As users push for more capabilities, today’s location apps for smartphones and tablets are running up against frustrating limitations. Higher accuracy can increase the performance of location-aware applications, but the costs and complexity have presented barriers to entry for many potential developers and their customers. Now, the Trimble Catalyst software-defined GNSS receiver is shifting the emphasis from hardware to software and cloud-based services, and is set to bring new users to the GNSS arena.
GPS first appeared on mobile phones in the mid-1990s, but the concept of location-based services using a device’s built-in GPS receiver did not really take hold until the advent of Apple’s iPhone 3G. Nowadays, the current location apps for smartphones and tablets are running into some frustrating limitations as users push for more capabilities. One of the biggest concerns is the accuracy and reliability of GPS positions. Smartphones need connection to cellular networks to achieve their stated GPS accuracy. Even in good conditions, achieving an accuracy of better than one or two metres is beyond the capability of consumer-style phones or tablets. Higher accuracy can increase the performance – and value – of location-aware applications, but the costs and complexity of high-accuracy GNSS solutions have presented barriers to entry for many potential developers and their customers.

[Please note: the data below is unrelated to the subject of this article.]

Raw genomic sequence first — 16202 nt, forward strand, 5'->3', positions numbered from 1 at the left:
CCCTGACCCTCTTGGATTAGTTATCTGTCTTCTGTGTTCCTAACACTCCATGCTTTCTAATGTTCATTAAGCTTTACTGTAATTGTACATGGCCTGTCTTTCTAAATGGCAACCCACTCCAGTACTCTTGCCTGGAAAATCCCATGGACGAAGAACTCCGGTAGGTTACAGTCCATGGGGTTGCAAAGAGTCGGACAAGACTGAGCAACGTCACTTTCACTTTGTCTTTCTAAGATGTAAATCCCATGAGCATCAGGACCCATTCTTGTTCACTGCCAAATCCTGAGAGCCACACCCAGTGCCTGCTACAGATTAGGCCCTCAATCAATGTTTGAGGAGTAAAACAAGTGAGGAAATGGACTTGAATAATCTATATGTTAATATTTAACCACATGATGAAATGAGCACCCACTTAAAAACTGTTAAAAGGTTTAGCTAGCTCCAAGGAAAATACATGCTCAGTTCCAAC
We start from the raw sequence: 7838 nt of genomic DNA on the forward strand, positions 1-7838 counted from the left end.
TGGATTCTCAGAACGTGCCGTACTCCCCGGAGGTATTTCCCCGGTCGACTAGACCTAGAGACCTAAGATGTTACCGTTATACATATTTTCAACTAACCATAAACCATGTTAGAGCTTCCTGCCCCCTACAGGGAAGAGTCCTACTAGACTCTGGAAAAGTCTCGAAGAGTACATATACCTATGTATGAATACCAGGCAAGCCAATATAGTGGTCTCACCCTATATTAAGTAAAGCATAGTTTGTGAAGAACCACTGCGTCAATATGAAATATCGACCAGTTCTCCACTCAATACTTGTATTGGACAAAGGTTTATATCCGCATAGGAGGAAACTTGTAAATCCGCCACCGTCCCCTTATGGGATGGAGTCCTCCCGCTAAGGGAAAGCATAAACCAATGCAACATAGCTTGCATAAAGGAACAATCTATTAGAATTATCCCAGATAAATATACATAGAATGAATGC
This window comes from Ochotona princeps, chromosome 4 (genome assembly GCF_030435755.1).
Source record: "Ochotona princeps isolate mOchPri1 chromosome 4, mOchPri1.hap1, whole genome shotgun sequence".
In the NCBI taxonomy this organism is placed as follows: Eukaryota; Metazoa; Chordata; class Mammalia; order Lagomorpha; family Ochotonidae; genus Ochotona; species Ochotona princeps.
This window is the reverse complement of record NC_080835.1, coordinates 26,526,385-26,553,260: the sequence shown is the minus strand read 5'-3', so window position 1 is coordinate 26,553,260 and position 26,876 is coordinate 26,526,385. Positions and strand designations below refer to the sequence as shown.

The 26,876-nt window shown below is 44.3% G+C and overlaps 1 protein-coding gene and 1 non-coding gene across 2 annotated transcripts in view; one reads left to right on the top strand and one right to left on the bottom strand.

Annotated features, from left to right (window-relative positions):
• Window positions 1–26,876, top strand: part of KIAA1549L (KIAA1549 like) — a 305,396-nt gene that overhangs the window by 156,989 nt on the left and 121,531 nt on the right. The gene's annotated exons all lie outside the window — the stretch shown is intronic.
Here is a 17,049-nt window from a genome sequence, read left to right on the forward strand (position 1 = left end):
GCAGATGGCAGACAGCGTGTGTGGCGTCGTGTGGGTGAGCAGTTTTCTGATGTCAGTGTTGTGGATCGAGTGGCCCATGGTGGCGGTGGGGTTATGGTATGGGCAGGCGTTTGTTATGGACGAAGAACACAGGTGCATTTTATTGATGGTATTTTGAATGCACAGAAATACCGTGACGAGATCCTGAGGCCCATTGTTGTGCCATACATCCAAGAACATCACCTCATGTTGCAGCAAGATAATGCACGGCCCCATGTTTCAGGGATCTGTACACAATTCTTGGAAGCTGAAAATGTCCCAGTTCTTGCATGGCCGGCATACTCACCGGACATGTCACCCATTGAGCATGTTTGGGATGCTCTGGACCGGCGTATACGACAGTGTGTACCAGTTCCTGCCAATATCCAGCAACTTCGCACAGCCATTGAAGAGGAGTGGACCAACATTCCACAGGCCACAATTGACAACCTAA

In late 2016, Trimble introduced Trimble Catalyst, a software-defined GNSS receiver that works with selected Android mobile handhelds, smartphones and tablets. The solution includes software running on the handheld, a small digital antenna and a subscription to the Catalyst service. With Catalyst, users can obtain positions in real time with accuracy ranging from metre level down to two centimetres.
Software-defined GNSS receivers were first envisioned over a decade ago, but they have only recently been made practical by advances in the processing power of small devices, highly efficient computing algorithms and the development of cloud- or satellite-based correction services. To use Catalyst, the user connects the small, separately purchased DA1 antenna to the smartphone or tablet using a USB cable. The DA1 is powered by the phone and contains a patch antenna and analogue-to-digital converter. It has a standard threaded connection for mounting on a pole or other mount. The antenna delivers raw GNSS observations to the smartphone, where they are combined with correction data from the Catalyst subscription service. Users can choose from different levels and price points of precision. Monthly subscriptions are available at metre, sub-metre, decimetre and two-centimetre accuracies. Catalyst automatically selects the optimal signals, either via wireless internet or satellite delivery.